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What winter weather means for driving.

Use the forecast to adjust your driving strategy and help you stay safe.

A car is driving down a snow and ice covered road

Being a better driver means giving your vehicle the tender loving care it needs - regular oil changes and a thorough cleaning, for example. But learning a little bit more about the weather can also make an impact on your daily driving habits and how you respond to conditions on the road. Unpredictable weather - especially between winter and spring - can pose plenty of driving challenges. Here’s what you need to know about the weather and your drive.

Rain + Freezing Temps = Slick Roads

This combination can transform roads from dry to slippery in just minutes. Bridges and overpasses may present particular dangers.

Driving strategy: If it starts to drizzle during your drive, take precautions. Turn on headlights to increase visibility and increase your driving distance between cars to six seconds rather than three. Avoid sudden braking to prevent skids. Avoid slamming on the brakes or abruptly correcting your steering. If your vehicle begins to hydroplane, ease off the gas pedal and steer straight until you regain control.

Warm Days + Overnight Freezing = Black Ice

When snow melts during a warm winter day but freezes again overnight, something termed black ice can form. It’s not actually black - just a very thin, shiny-looking sheet of ice that’s often difficult to detect.

Driving strategy: If possible, delay driving until temperatures warm. Otherwise, drive at slower-than-posted speeds and increase your following distance.

Gusty Winds + Temperature Drop = Road Instability

As cold fronts move in, winds often pick up speed. Strong gusts can affect how your car handles, even if you’re driving at normal speeds. Especially after a snowfall, blustery conditions can result in fallen branches, poor visibility, and downed power lines.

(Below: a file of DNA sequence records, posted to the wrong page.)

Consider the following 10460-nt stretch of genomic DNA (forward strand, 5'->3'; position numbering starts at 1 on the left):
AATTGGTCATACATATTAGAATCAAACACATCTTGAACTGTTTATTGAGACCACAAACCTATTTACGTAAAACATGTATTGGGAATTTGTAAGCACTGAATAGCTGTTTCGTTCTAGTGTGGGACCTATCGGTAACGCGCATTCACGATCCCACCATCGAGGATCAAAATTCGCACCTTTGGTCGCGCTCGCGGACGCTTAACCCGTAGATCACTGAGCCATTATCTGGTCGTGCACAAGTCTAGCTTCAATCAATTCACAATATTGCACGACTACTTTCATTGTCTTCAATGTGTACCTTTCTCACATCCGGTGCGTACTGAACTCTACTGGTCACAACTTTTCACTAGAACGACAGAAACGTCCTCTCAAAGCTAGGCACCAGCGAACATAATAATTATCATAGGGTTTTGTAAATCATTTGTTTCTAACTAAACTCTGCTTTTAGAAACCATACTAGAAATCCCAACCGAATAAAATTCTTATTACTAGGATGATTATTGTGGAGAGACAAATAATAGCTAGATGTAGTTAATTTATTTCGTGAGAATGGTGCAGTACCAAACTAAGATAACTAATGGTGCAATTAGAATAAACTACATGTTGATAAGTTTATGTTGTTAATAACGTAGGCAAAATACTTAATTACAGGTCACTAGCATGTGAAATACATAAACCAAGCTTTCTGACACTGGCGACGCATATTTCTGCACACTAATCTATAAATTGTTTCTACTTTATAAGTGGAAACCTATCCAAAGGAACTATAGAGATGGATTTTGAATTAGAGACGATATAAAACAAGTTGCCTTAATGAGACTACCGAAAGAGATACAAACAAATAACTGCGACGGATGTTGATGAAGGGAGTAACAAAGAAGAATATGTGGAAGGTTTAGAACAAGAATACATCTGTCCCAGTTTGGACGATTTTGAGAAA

Driving strategy: Slow down so it’s easier to brake and handle your car. In addition, choose parking spots away from potential hazards.

Moisture That’s Low in the Atmosphere + a Cold Ground = Dense Fog

In near-freezing temps, the moisture from dense fog can create slick spots on the road and bring visibility to zero.

Driving strategy: Glare from high beams and other lights on the road can make it difficult to spot dangers on the road. Switch on your low-beam or fog headlights to make your own vehicle more visible. Drive slowly and pay attention to make sure you’re driving in one lane.

Recent or Ongoing Snow + Heavy Traffic = Slick Roads

Lots of traffic can turn roads slick, especially if road crews haven’t yet cleared or deiced surfaces. Sharp turns, over-correcting, and slamming on the brakes may all lead to skidding or swerving.

Driving strategy: Increase the distance between you and other drivers, particularly on hills. Allow more time to stop at intersections. Never pass snowplows or sand trucks.

Tip: Skip the cruise control during difficult weather conditions so you can respond more quickly to changing road conditions.


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